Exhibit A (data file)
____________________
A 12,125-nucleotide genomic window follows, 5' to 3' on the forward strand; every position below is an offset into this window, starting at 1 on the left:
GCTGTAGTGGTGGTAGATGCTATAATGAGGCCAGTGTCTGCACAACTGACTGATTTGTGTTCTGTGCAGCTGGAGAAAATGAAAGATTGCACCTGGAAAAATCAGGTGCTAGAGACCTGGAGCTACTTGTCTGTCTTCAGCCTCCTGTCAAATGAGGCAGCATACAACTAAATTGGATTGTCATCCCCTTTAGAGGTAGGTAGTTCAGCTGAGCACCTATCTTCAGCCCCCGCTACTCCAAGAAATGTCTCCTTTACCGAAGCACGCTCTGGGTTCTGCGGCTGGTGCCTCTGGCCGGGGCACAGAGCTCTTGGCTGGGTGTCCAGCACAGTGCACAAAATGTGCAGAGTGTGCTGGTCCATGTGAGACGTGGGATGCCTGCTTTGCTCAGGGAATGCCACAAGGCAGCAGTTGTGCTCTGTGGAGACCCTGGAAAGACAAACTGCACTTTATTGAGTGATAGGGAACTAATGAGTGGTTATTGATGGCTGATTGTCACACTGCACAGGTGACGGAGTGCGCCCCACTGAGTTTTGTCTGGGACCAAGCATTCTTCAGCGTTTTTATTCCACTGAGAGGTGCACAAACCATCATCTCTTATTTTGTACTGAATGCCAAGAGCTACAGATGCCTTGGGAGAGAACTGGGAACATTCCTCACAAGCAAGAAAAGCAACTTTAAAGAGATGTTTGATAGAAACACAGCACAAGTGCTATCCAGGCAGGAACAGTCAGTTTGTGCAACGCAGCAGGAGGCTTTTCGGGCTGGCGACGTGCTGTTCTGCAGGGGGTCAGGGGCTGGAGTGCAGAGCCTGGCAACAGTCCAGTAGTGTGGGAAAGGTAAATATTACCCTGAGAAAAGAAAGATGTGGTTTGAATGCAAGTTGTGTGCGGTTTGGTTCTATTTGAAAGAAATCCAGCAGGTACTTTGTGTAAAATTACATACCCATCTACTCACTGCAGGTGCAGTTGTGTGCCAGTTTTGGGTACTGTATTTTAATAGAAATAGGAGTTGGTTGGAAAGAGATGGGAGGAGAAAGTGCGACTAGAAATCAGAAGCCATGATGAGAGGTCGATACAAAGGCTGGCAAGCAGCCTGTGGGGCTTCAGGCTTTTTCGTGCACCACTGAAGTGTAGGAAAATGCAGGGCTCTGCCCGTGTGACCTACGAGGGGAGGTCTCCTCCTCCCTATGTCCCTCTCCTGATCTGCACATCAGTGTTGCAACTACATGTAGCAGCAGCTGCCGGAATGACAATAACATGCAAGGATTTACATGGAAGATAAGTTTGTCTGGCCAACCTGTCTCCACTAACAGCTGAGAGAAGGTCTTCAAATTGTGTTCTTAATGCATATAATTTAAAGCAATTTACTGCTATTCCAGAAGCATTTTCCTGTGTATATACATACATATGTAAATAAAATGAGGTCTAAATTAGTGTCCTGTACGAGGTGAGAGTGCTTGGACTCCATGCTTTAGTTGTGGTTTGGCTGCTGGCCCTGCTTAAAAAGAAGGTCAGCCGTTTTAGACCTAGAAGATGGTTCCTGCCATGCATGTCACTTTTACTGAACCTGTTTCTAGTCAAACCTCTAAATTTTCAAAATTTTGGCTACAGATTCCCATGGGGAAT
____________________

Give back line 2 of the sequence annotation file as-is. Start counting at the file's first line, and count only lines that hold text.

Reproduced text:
GCTGTAGTGGTGGTAGATGCTATAATGAGGCCAGTGTCTGCACAACTGACTGATTTGTGTTCTGTGCAGCTGGAGAAAATGAAAGATTGCACCTGGAAAAATCAGGTGCTAGAGACCTGGAGCTACTTGTCTGTCTTCAGCCTCCTGTCAAATGAGGCAGCATACAACTAAATTGGATTGTCATCCCCTTTAGAGGTAGGTAGTTCAGCTGAGCACCTATCTTCAGCCCCCGCTACTCCAAGAAATGTCTCCTTTACCGAAGCACGCTCTGGGTTCTGCGGCTGGTGCCTCTGGCCGGGGCACAGAGCTCTTGGCTGGGTGTCCAGCACAGTGCACAAAATGTGCAGAGTGTGCTGGTCCATGTGAGACGTGGGATGCCTGCTTTGCTCAGGGAATGCCACAAGGCAGCAGTTGTGCTCTGTGGAGACCCTGGAAAGACAAACTGCACTTTATTGAGTGATAGGGAACTAATGAGTGGTTATTGATGGCTGATTGTCACACTGCACAGGTGACGGAGTGCGCCCCACTGAGTTTTGTCTGGGACCAAGCATTCTTCAGCGTTTTTATTCCACTGAGAGGTGCACAAACCATCATCTCTTATTTTGTACTGAATGCCAAGAGCTACAGATGCCTTGGGAGAGAACTGGGAACATTCCTCACAAGCAAGAAAAGCAACTTTAAAGAGATGTTTGATAGAAACACAGCACAAGTGCTATCCAGGCAGGAACAGTCAGTTTGTGCAACGCAGCAGGAGGCTTTTCGGGCTGGCGACGTGCTGTTCTGCAGGGGGTCAGGGGCTGGAGTGCAGAGCCTGGCAACAGTCCAGTAGTGTGGGAAAGGTAAATATTACCCTGAGAAAAGAAAGATGTGGTTTGAATGCAAGTTGTGTGCGGTTTGGTTCTATTTGAAAGAAATCCAGCAGGTACTTTGTGTAAAATTACATACCCATCTACTCACTGCAGGTGCAGTTGTGTGCCAGTTTTGGGTACTGTATTTTAATAGAAATAGGAGTTGGTTGGAAAGAGATGGGAGGAGAAAGTGCGACTAGAAATCAGAAGCCATGATGAGAGGTCGATACAAAGGCTGGCAAGCAGCCTGTGGGGCTTCAGGCTTTTTCGTGCACCACTGAAGTGTAGGAAAATGCAGGGCTCTGCCCGTGTGACCTACGAGGGGAGGTCTCCTCCTCCCTATGTCCCTCTCCTGATCTGCACATCAGTGTTGCAACTACATGTAGCAGCAGCTGCCGGAATGACAATAACATGCAAGGATTTACATGGAAGATAAGTTTGTCTGGCCAACCTGTCTCCACTAACAGCTGAGAGAAGGTCTTCAAATTGTGTTCTTAATGCATATAATTTAAAGCAATTTACTGCTATTCCAGAAGCATTTTCCTGTGTATATACATACATATGTAAATAAAATGAGGTCTAAATTAGTGTCCTGTACGAGGTGAGAGTGCTTGGACTCCATGCTTTAGTTGTGGTTTGGCTGCTGGCCCTGCTTAAAAAGAAGGTCAGCCGTTTTAGACCTAGAAGATGGTTCCTGCCATGCATGTCACTTTTACTGAACCTGTTTCTAGTCAAACCTCTAAATTTTCAAAATTTTGGCTACAGATTCCCATGGGGAAT